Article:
Speaking on the Pienaar’s Politics programme on BBC Radio 5 Live, Steadman commented: “I think it’s quite disgusting.” He added: “But I’m also aware of how quickly you can change as a person, not that it forgives you. But I’d be lying if I said I’m going to be like this my whole life, because I’m sure the Arctic Monkeys when they were young boys in Sheffield and you asked them this question would say ‘absolutely not, this is horrific’, but the things that have happened to them and what they’ve been thrown into has definitely had a huge effect on them.”
He continued, stating that he would always pay his taxes, and added that the acts that have been named in tax-avoidance schemes are “incredibly greedy”. Steadman said: “I live in this country and I use services like the NHS, and these services need money from people that use them. So I will always pay my taxes.”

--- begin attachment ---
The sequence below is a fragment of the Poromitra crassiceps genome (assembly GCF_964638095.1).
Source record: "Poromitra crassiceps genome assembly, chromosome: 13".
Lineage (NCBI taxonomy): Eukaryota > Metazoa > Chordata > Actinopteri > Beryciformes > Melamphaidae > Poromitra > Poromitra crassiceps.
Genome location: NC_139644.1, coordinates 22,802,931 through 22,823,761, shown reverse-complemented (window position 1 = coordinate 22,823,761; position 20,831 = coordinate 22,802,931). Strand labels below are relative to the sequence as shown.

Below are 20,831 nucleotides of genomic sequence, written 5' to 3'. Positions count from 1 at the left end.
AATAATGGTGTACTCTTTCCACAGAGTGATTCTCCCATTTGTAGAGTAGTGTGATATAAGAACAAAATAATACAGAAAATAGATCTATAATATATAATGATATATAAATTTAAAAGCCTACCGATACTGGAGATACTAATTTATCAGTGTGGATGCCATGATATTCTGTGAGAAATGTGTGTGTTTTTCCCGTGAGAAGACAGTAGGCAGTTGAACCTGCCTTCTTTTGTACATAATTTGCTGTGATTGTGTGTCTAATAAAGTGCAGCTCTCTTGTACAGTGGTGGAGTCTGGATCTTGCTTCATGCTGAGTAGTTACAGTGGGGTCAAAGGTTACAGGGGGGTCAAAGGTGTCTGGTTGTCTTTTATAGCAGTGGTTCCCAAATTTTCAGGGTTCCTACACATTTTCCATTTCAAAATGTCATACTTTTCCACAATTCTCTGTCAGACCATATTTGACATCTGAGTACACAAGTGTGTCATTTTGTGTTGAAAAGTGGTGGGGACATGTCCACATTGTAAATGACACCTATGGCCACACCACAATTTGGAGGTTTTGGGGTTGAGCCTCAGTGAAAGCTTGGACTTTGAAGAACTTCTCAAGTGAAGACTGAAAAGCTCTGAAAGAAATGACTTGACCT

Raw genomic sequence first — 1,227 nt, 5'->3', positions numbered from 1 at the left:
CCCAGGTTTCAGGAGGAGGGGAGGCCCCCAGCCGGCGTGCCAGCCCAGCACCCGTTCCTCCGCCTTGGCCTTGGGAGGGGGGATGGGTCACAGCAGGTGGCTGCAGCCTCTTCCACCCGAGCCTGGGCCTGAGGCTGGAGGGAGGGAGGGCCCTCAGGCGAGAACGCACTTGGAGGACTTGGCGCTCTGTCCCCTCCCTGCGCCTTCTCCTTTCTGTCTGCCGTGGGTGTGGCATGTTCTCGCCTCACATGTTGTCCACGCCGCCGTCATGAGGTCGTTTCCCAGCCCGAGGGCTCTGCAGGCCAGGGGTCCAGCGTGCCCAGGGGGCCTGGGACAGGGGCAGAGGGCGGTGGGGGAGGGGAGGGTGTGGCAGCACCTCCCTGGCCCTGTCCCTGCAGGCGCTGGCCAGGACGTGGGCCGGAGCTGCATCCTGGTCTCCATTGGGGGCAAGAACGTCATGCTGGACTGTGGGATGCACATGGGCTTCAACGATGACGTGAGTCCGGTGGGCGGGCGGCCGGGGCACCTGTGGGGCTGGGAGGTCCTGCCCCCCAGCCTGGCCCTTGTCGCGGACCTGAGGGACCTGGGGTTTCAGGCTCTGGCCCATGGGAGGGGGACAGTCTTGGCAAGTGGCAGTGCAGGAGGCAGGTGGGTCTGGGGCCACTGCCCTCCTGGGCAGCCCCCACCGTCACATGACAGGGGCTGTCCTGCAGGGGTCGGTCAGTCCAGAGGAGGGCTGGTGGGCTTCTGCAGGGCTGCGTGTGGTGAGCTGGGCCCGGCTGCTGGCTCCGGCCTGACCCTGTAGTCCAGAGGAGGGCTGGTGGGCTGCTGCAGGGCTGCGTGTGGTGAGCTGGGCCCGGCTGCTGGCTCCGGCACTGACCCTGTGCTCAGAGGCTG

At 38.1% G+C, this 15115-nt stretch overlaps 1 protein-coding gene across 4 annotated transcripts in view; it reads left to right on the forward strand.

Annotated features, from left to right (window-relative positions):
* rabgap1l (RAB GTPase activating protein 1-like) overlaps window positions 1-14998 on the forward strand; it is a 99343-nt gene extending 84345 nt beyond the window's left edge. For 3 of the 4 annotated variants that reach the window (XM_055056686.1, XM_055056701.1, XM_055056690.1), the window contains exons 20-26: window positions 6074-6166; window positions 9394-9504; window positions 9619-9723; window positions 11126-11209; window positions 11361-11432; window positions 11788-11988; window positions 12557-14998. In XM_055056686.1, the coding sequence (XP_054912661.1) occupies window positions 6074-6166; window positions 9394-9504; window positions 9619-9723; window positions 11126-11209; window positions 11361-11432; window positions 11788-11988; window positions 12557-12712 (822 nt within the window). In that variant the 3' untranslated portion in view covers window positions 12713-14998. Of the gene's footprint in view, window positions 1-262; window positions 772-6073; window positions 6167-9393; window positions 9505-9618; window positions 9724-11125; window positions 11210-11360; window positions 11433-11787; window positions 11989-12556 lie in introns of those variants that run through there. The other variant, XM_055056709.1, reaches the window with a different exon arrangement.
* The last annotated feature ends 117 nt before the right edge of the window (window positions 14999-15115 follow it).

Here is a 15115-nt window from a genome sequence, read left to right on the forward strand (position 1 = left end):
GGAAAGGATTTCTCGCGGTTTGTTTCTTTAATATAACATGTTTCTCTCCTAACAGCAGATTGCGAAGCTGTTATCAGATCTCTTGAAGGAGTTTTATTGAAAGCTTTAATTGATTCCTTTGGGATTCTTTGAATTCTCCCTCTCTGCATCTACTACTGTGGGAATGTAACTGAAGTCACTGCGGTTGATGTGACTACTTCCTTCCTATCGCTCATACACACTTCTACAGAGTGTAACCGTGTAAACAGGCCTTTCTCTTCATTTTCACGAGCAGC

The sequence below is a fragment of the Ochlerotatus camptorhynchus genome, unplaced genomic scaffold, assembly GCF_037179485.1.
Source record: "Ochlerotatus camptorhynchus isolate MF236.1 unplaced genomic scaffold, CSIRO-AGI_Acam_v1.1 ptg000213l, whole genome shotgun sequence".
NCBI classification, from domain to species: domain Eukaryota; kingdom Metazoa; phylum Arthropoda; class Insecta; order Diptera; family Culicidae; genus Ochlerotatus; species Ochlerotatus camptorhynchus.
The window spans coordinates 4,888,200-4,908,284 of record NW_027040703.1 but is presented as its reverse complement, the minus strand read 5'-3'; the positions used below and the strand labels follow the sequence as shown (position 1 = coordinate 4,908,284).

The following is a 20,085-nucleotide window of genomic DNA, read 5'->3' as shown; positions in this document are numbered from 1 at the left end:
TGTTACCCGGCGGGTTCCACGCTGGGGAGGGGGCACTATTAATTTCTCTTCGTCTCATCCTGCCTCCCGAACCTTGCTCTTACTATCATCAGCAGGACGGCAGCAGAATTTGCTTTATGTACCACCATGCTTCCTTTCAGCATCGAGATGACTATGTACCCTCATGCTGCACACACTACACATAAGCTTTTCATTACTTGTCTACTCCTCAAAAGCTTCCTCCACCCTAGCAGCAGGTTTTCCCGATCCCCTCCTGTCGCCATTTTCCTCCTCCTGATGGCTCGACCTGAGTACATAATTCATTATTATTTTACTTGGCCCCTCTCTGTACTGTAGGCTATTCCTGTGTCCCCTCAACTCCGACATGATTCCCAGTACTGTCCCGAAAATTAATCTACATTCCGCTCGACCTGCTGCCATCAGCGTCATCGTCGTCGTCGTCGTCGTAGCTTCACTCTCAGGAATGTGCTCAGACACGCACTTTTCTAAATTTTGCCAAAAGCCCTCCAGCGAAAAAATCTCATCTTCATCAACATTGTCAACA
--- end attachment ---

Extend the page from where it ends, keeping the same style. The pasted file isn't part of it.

When asked by presenter John Pienaar why he thought his attitude wouldn’t change, Steadman continued: “I didn’t say that it couldn’t happen, but I don’t think I will be in the same situation as the Arctic Monkeys – in terms of success and money. I think once you start earning those sizes of income you just become incredibly greedy and you always want more.”
All four members of Arctic Monkeys and George Michael were among a number of public figures recently said to have invested in Britain’s latest high-profile tax-avoidance schemes.
Investors in the Liberty tax strategy revealed by The Times included the Sheffield band as well as singer Katie Melua and actor Sir Michael Caine. Arctic Monkeys are reported to have each paid between £38,000 and £84,000 in fees to Liberty to protect £557,000 to £1.1m between 2005 and 2009.
When approached by NME today (July 21), a spokesperson for Arctic Monkeys said the band are refusing to comment on the story.